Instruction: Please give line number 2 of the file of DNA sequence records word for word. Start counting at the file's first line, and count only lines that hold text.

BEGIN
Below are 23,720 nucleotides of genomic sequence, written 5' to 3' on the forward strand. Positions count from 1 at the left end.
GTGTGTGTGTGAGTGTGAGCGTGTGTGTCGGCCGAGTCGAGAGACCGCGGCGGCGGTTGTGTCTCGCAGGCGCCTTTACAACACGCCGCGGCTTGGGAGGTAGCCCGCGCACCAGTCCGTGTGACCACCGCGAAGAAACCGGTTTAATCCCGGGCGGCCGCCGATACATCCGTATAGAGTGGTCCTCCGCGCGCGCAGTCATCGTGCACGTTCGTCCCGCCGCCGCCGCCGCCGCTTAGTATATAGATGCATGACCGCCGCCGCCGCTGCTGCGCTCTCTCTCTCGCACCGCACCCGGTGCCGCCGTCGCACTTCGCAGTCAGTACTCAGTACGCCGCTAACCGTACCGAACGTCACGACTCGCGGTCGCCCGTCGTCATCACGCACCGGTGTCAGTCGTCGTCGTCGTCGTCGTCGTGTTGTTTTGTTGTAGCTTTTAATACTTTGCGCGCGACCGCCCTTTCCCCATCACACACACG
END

GTGTGTGTGTGAGTGTGAGCGTGTGTGTCGGCCGAGTCGAGAGACCGCGGCGGCGGTTGTGTCTCGCAGGCGCCTTTACAACACGCCGCGGCTTGGGAGGTAGCCCGCGCACCAGTCCGTGTGACCACCGCGAAGAAACCGGTTTAATCCCGGGCGGCCGCCGATACATCCGTATAGAGTGGTCCTCCGCGCGCGCAGTCATCGTGCACGTTCGTCCCGCCGCCGCCGCCGCCGCTTAGTATATAGATGCATGACCGCCGCCGCCGCTGCTGCGCTCTCTCTCTCGCACCGCACCCGGTGCCGCCGTCGCACTTCGCAGTCAGTACTCAGTACGCCGCTAACCGTACCGAACGTCACGACTCGCGGTCGCCCGTCGTCATCACGCACCGGTGTCAGTCGTCGTCGTCGTCGTCGTCGTGTTGTTTTGTTGTAGCTTTTAATACTTTGCGCGCGACCGCCCTTTCCCCATCACACACACG